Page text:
Cats are curious and fearless animals that often get into dangerous situations. There are multiple reasons that your cat may get burns on their paw pads. It could be that a pot of boiling water or a pan with hot oil on the stove has spilled on them, or they put their paws on a radiator or another hot surface. Open fire or corrosive substances are two other sources that could cause problems for your cat.
As with humans, burns in cats have multiple degrees. Third- and fourth-degree burns are the most severe because they can affect all layers of the skin and can even lead to shock.
As much as we would like to prevent these accidents, it is not always possible. But knowing how to treat your cat’s burned paw pads can help prevent complications, ease pain, and speed up healing.
The 7 Tips to Treat a Burned Cat Paw Pad
When our pets get hurt, we may panic and not know what to do. It’s vital to remain calm in order to think clearly and determine how to help your cat in the situation. If your cat has burned one of their paw pads, here’s what you can do to help them.
1. Recognize the Clinical Signs of a Burned Paw Pad
Cats can hide their pain and anything else that bothers them quite well. If your cat has burned their paw pad, here are the clinical signs that they will present:
2. Identify Your Cat’s Type of Burn
If you know the type of burn that your cat has, you or your vet will know what to do next regarding the proper treatment. Regardless of the type, all burns need immediate medical attention.
3. Assess the Degree of Your Cat’s Burn
Burns in cats have four degrees of severity:
4. Apply First Aid
As long as the burn on your cat’s paw pad has not blistered, it can be treated at home. If blisters do develop, do not burst them, as it can lead to infection.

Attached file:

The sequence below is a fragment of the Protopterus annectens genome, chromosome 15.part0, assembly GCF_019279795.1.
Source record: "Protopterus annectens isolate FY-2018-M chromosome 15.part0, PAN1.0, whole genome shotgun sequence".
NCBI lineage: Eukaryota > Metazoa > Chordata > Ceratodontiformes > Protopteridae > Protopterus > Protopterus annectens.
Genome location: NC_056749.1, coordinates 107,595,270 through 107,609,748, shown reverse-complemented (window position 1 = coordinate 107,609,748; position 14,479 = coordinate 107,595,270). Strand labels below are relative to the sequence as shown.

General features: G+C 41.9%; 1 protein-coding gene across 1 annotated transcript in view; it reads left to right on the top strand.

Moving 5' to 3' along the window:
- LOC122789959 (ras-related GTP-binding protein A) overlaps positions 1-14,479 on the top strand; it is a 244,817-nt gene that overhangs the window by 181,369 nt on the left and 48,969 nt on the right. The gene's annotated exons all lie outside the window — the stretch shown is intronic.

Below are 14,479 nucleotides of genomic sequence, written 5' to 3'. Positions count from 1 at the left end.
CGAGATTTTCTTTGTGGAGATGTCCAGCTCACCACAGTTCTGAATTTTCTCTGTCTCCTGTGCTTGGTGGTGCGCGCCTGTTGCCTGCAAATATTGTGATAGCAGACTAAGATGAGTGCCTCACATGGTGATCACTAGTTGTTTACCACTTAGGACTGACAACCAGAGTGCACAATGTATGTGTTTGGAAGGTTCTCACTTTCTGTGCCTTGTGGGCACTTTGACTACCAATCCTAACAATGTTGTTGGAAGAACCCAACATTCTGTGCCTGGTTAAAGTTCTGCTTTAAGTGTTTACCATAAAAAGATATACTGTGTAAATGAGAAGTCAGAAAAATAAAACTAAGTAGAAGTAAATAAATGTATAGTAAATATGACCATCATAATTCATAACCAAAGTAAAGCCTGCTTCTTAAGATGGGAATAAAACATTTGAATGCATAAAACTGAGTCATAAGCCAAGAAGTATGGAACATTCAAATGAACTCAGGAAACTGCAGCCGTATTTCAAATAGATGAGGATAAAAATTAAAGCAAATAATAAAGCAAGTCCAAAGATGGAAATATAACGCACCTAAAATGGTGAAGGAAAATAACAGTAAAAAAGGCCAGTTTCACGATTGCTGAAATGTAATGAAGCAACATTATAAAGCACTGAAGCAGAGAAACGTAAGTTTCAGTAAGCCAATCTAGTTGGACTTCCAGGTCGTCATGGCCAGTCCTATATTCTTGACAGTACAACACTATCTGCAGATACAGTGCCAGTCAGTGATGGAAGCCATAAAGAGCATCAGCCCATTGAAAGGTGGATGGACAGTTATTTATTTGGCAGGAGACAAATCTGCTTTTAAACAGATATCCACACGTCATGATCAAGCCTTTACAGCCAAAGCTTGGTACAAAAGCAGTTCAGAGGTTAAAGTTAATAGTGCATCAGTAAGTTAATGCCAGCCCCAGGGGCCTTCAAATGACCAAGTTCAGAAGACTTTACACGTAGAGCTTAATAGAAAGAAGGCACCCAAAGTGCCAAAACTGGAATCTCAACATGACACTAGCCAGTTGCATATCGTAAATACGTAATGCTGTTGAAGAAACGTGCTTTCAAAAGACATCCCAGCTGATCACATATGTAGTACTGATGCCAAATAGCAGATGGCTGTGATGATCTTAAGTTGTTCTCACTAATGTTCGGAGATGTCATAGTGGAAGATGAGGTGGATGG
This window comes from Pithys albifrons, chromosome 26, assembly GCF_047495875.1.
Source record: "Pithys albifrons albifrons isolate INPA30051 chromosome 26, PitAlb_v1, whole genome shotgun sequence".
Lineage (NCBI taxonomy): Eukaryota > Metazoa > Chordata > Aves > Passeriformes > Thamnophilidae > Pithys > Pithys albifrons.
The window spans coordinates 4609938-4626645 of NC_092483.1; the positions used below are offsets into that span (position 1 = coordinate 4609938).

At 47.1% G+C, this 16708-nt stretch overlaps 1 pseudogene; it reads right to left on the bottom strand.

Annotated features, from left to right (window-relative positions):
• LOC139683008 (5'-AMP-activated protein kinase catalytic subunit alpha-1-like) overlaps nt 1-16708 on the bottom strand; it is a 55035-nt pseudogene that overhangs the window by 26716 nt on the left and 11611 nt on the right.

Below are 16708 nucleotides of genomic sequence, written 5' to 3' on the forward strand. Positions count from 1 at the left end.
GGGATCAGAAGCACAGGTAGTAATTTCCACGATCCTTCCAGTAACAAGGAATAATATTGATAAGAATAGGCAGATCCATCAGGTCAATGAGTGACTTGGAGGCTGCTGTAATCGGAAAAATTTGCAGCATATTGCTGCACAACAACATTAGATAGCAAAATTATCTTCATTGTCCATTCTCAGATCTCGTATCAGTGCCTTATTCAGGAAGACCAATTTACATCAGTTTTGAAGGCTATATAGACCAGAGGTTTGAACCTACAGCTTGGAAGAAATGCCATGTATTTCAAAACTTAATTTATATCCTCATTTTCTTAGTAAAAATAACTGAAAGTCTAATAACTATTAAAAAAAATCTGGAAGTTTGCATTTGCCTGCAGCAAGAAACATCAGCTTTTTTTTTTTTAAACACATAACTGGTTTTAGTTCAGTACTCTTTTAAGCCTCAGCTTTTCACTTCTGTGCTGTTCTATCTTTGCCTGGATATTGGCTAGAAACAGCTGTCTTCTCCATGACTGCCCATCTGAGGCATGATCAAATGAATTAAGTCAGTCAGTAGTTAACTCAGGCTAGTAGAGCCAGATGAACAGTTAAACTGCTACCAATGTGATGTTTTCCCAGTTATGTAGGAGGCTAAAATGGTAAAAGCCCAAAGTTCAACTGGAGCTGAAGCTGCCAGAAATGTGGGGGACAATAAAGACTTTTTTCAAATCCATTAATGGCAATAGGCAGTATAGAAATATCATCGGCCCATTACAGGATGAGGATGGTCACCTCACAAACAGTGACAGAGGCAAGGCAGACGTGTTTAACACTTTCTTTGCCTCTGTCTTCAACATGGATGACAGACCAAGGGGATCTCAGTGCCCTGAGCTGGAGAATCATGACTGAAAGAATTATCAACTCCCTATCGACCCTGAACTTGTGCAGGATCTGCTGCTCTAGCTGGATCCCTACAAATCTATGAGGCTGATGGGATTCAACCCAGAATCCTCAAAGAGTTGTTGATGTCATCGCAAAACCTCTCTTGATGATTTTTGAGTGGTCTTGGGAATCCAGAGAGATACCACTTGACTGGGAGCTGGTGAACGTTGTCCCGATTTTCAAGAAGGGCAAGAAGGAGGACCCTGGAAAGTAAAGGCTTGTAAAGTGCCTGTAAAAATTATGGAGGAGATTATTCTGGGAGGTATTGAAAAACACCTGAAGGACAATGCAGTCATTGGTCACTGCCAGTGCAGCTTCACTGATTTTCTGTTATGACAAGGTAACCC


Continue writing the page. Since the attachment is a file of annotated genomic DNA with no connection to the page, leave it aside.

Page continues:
The biggest problem related to burns is that they destroy the protective layer of the skin and favor the development of bacteria. In some cases, the infection can be fatal.
5. Go to the Vet
The treatment of your cat’s burn will be instituted by the vet, depending on the severity of the wound. Most first-degree burns can be treated in one visit, with the rest of the treatment and care being done at home. They usually heal in 3–5 days. In the case of second-degree burns, hospitalization and general antibiotics will be needed to prevent infection.
In the case of third- and fourth-degree burns, shock may occur because the injuries are deep. Hospitalization can last several weeks. In addition to antibiotics and pain medication, the vet may recommend surgical treatment, such as skin grafts or amputation. Your vet may also recommend euthanasia.
6. Watch Out for Complications
Any changes that you notice in your cat after a burn should be discussed with the veterinarian.
7. Prevent Future Accidents
Most burns are accidents in the true sense of the word and cannot be prevented. Here is what you can do to help reduce the risk:
Here is what you can do to help reduce the risk:
Unfortunately, not all accidents can be prevented. Cats can burn their paw pads on hot surfaces, get splashed with boiling water or hot oil, touch corrosive substances, or suffer electrical burns. Regardless of the type of burn, contact the veterinarian immediately. Cool the burned area with water. Do not use ice or ice water. Dry the area well and wrap it in cling film. The veterinarian will assess the severity of the injury and recommend the appropriate treatment.
Featured Image Credit: Phatara, Shutterstock